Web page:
- Vandalism, $200-$1,000 in damage
- Criminal trespass, not structure or conveyance
- Criminal trespass, occupied structure or conveyance
Third-Degree Felony Property Crimes
- Retail theft, up to $3,000 in property value
- Grand theft auto
- Grand theft, $300-$20,000 in property value
- Grand theft of certain property (stop signs, firearms, etc.)
- Vandalism, $1,000+ in damage
- Criminal trespass with a weapon
- Burglary of unoccupied structure
Second-Degree Felony Property Crimes
- Retail theft, $3,000+ in property value
- Grand theft, $20,000-$100,000 in property value
- Grand theft, emergency medical equipment
- Grand theft, law enforcement equipment
- Arson, unoccupied structure
- Burglary, home, dwelling, or occupied structure
First-Degree Felony Property Crimes
- Grand theft, $100,000+ in property value
- Arson, structure that is or could be occupied
- Armed burglary
Kleptomaniacs Anonymous – Formally known as Cleptomaniacs and Shoplifters Anonymous (CASA), this organization is dedicated to treating the root addiction involved in shoplifting, much like Alcoholics Anonymous treats alcoholism. Follow this link for more information and meeting locations as found on their website.
Florida Statutes Chapter 806 – Visit this link to view the exact legal language as it relates to your alleged property crime offense involving property damage or trespassing. Includes specific definitions regarding arson, vandalism, and graffiti.
Florida Statutes Chapter 810 – Theft of property offenses are governed by Chapter 810 of the Florida Statutes. Click on this link to explore the legal language related to your petit theft, grand theft, retail theft, shoplifting, or auto theft offense.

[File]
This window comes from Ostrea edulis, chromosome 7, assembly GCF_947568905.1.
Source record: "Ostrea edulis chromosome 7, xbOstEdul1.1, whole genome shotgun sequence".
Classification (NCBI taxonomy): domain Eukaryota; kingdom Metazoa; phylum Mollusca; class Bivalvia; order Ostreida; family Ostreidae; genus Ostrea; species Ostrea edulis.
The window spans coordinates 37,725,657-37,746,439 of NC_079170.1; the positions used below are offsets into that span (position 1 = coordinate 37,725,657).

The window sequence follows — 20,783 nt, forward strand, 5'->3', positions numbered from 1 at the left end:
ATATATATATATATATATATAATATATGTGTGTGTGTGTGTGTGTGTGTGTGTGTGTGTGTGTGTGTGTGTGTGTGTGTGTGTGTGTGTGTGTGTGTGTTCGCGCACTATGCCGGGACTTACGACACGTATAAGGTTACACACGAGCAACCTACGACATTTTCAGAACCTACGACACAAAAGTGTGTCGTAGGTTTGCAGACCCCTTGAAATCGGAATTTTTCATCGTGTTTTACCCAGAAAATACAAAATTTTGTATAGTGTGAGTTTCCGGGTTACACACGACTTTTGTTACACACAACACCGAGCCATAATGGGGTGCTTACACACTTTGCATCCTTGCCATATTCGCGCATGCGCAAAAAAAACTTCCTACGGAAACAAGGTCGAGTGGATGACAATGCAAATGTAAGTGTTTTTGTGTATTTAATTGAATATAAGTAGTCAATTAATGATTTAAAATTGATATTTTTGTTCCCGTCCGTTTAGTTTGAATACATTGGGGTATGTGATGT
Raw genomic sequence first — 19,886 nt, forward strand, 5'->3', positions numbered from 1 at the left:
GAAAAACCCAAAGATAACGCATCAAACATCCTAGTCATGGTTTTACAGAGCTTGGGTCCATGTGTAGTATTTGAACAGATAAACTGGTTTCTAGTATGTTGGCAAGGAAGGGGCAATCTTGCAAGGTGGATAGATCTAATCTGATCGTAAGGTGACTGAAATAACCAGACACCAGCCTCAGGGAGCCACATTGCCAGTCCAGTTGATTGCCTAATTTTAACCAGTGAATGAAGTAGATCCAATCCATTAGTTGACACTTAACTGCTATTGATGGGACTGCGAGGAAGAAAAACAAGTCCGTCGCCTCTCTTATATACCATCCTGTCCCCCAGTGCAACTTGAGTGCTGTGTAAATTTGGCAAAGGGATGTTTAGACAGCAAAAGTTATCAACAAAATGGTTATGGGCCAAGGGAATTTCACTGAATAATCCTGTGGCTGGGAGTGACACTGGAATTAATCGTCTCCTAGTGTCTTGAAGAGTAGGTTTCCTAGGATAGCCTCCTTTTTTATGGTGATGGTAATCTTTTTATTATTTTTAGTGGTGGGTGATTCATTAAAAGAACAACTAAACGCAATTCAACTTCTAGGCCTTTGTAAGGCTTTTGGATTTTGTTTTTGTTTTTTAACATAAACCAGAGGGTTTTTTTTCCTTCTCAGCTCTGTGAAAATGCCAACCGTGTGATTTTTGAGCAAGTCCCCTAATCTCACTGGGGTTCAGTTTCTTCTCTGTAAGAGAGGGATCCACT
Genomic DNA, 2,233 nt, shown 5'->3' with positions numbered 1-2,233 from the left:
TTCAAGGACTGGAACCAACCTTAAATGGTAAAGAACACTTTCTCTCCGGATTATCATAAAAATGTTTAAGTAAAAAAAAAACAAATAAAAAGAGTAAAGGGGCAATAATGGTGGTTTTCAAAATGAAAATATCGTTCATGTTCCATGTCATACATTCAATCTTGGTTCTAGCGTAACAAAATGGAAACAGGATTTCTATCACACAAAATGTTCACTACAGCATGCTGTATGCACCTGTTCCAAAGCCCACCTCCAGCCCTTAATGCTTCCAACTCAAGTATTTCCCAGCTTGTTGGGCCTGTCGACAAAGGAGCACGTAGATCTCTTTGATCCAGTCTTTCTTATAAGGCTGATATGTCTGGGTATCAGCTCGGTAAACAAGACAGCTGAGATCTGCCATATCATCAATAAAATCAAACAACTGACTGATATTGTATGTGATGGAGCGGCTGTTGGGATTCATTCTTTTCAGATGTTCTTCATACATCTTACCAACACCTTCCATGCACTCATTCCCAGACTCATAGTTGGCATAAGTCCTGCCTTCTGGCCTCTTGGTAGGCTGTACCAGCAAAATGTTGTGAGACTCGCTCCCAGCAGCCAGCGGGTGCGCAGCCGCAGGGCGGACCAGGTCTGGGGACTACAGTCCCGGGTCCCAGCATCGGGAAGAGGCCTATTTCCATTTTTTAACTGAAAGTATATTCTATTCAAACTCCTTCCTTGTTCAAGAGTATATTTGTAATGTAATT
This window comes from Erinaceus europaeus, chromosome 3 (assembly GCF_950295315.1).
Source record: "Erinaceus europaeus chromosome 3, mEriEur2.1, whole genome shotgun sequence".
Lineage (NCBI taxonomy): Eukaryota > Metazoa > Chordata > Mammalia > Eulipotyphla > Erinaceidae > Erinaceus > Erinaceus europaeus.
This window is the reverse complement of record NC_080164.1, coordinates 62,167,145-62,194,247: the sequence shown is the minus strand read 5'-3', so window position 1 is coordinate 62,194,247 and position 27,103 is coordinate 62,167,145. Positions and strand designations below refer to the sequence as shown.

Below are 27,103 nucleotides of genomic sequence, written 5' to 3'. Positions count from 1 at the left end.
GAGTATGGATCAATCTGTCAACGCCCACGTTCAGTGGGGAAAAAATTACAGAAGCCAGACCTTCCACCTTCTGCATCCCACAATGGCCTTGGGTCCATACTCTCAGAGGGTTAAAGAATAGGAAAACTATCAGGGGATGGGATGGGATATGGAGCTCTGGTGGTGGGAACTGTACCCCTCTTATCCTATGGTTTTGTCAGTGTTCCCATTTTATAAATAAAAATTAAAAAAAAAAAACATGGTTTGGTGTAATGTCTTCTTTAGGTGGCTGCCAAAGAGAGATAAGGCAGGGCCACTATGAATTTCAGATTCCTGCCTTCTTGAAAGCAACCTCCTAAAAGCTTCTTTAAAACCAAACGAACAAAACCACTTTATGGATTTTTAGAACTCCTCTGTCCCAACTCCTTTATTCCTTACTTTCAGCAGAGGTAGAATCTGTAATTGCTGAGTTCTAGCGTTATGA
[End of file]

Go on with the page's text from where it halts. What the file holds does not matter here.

Crime Stoppers of Palm Beach County – Created through the efforts of the Chiefs of Police Association and Crime Prevention Officers Association, Crime Stoppers of Palm Beach County, Inc. was founded as a civilian volunteer 501(3)(c) non-profit organization modeled after the original Crime Stoppers in Albuquerque, NM. Anonymous tippers can receive up to $1,000 if their tip leads to an arrest or recovery of stolen property. Follow this link to visit their website.
Andrew D. Stine, P.A. | Criminal Defense Attorney for Hernando County Property Crimes
If you have been arrested and charged on any misdemeanor or felony property crime offense anywhere in Palm Beach County, including West Palm Beach, Boca Raton, Lake Park, Lantana, North Palm Beach, Pahokee, Palm Beach, Palm Springs, Tequesta, or anywhere else in Palm Beach County, contact Andrew D. Stine, P.A. as soon as possible after your arrest.
Andrew Stine is an experienced West Palm Beach criminal defense lawyer with a militant, detailed approach in fighting to protect your rights and freedom from property crime conviction. Your first consultation with Andrew D. Stine, P.A. is free, so call 561.880.4300 today and schedule yours.